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On Nov. 17, 2011, a bill that would increase penalties for those convicted of trafficking in counterfeit drugs was introduced in the House of Representatives. The Counterfeit Drug Penalty Enhancement Act of 2011, cosponsored by four US Senators and two US Representatives.
On Nov. 17, 2011, a bill that would increase penalties for those convicted of trafficking in counterfeit drugs was introduced in the House of Representatives. The Counterfeit Drug Penalty Enhancement Act of 2011, cosponsored by Senators Patrick Leahy (D-VT), Chuck Grassley (R-IA), Michael Bennet (D-CO), and Richard Blumenthal (D-CT) and Representatives Patrick Meehan (R-PA) and Linda Sánchez (D-CA), would set maximum fines of $4 million for an individual and $10 million for a “person other than an individual,” and a maximum jail sentence of life imprisonment for an individual convicted of counterfeit drug trafficking.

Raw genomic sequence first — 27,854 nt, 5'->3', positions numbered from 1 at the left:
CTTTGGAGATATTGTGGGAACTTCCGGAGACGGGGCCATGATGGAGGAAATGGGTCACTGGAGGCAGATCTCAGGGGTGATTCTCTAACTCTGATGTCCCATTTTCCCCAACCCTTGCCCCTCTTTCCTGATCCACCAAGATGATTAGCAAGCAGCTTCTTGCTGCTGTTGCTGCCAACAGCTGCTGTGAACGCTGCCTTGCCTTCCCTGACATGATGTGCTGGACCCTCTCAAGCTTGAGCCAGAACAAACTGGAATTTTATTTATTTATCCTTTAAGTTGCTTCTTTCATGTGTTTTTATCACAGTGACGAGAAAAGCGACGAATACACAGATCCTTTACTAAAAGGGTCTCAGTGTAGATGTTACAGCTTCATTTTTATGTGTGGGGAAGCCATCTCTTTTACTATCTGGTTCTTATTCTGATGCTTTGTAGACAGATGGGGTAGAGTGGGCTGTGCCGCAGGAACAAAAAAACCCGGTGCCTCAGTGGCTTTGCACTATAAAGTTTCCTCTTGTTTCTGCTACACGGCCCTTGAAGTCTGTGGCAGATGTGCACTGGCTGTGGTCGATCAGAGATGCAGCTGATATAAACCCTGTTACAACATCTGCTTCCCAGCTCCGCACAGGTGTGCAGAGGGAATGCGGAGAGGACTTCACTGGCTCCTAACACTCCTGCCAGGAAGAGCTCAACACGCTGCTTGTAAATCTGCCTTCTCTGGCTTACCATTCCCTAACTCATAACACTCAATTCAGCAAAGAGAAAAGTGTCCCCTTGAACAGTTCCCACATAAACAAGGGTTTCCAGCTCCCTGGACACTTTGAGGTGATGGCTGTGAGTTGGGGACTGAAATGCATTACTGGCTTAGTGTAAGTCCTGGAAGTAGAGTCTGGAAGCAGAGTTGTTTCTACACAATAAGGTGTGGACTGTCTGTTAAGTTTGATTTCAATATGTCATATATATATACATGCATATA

Under current law, no distinction is made between counterfeit drugs and other counterfeit consumer items, such as clothing or electronics. The amendment is intended to address the severity of the crime and the potential for harm to the public. “These drugs present a serious threat to the health and safety of people around the world. It’s important we address this threat by imposing harsher penalties on criminals who counterfeit these medicines,” said Senator Grassley in a press release.
Pfizer issued a statement in support of the bill. The company has confirmed counterfeit versions of more than 50 of its medicines in at least 101 countries, according to the statement. Pfizer supports the tougher penalties, saying that they will afford patients greater safety. The proposed legislation “demonstrates that the US is prepared to lead in ensuring safety of the global drugs supply—both by putting a very tough anticounterfeiting law into effect in the world’s largest drugs market and by encouraging partner nations to put similar laws into effect,” according to the statement.